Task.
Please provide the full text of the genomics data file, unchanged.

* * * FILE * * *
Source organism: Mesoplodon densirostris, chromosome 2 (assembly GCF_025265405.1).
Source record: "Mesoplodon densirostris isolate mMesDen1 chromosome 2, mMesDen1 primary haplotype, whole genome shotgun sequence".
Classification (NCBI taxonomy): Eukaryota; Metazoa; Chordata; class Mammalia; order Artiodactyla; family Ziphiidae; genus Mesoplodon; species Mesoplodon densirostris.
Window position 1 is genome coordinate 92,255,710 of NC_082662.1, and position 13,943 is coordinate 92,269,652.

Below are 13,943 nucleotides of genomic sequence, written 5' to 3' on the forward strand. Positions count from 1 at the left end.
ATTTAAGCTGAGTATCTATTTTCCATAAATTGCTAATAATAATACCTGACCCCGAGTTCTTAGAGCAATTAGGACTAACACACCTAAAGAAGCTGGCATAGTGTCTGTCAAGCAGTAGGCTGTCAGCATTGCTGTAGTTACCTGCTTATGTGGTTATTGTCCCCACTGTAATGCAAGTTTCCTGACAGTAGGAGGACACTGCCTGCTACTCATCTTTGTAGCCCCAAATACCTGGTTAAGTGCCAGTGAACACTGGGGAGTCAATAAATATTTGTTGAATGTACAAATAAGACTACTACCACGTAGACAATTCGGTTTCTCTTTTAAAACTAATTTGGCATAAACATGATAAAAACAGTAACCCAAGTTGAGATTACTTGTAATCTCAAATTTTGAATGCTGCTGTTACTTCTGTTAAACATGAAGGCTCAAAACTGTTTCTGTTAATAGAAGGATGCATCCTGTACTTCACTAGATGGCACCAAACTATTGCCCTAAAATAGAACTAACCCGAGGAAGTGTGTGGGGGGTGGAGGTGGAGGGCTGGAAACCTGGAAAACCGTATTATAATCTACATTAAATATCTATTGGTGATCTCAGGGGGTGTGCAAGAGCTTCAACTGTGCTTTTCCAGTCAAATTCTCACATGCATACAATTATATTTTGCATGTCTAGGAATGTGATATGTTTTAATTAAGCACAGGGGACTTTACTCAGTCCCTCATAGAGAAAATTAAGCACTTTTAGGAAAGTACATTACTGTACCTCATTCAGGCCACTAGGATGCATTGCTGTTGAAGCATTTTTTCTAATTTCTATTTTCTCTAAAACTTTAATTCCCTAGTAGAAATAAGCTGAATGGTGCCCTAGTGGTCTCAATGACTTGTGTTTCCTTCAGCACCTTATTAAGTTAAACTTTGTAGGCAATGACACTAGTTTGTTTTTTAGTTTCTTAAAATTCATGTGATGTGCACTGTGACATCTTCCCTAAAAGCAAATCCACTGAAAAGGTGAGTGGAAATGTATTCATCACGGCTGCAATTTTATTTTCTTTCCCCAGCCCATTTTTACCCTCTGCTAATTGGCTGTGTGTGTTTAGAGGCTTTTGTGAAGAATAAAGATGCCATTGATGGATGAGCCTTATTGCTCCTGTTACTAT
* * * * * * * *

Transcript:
Source organism: Mesoplodon densirostris, chromosome 2 (assembly GCF_025265405.1).
Source record: "Mesoplodon densirostris isolate mMesDen1 chromosome 2, mMesDen1 primary haplotype, whole genome shotgun sequence".
Classification (NCBI taxonomy): Eukaryota; Metazoa; Chordata; class Mammalia; order Artiodactyla; family Ziphiidae; genus Mesoplodon; species Mesoplodon densirostris.
Window position 1 is genome coordinate 92,255,710 of NC_082662.1, and position 13,943 is coordinate 92,269,652.

Below are 13,943 nucleotides of genomic sequence, written 5' to 3' on the forward strand. Positions count from 1 at the left end.
ATTTAAGCTGAGTATCTATTTTCCATAAATTGCTAATAATAATACCTGACCCCGAGTTCTTAGAGCAATTAGGACTAACACACCTAAAGAAGCTGGCATAGTGTCTGTCAAGCAGTAGGCTGTCAGCATTGCTGTAGTTACCTGCTTATGTGGTTATTGTCCCCACTGTAATGCAAGTTTCCTGACAGTAGGAGGACACTGCCTGCTACTCATCTTTGTAGCCCCAAATACCTGGTTAAGTGCCAGTGAACACTGGGGAGTCAATAAATATTTGTTGAATGTACAAATAAGACTACTACCACGTAGACAATTCGGTTTCTCTTTTAAAACTAATTTGGCATAAACATGATAAAAACAGTAACCCAAGTTGAGATTACTTGTAATCTCAAATTTTGAATGCTGCTGTTACTTCTGTTAAACATGAAGGCTCAAAACTGTTTCTGTTAATAGAAGGATGCATCCTGTACTTCACTAGATGGCACCAAACTATTGCCCTAAAATAGAACTAACCCGAGGAAGTGTGTGGGGGGTGGAGGTGGAGGGCTGGAAACCTGGAAAACCGTATTATAATCTACATTAAATATCTATTGGTGATCTCAGGGGGTGTGCAAGAGCTTCAACTGTGCTTTTCCAGTCAAATTCTCACATGCATACAATTATATTTTGCATGTCTAGGAATGTGATATGTTTTAATTAAGCACAGGGGACTTTACTCAGTCCCTCATAGAGAAAATTAAGCACTTTTAGGAAAGTACATTACTGTACCTCATTCAGGCCACTAGGATGCATTGCTGTTGAAGCATTTTTTCTAATTTCTATTTTCTCTAAAACTTTAATTCCCTAGTAGAAATAAGCTGAATGGTGCCCTAGTGGTCTCAATGACTTGTGTTTCCTTCAGCACCTTATTAAGTTAAACTTTGTAGGCAATGACACTAGTTTGTTTTTTAGTTTCTTAAAATTCATGTGATGTGCACTGTGACATCTTCCCTAAAAGCAAATCCACTGAAAAGGTGAGTGGAAATGTATTCATCACGGCTGCAATTTTATTTTCTTTCCCCAGCCCATTTTTACCCTCTGCTAATTGGCTGTGTGTGTTTAGAGGCTTTTGTGAAGAATAAAGATGCCATTGATGGATGAGCCTTATTGCTCCTGTTACTAT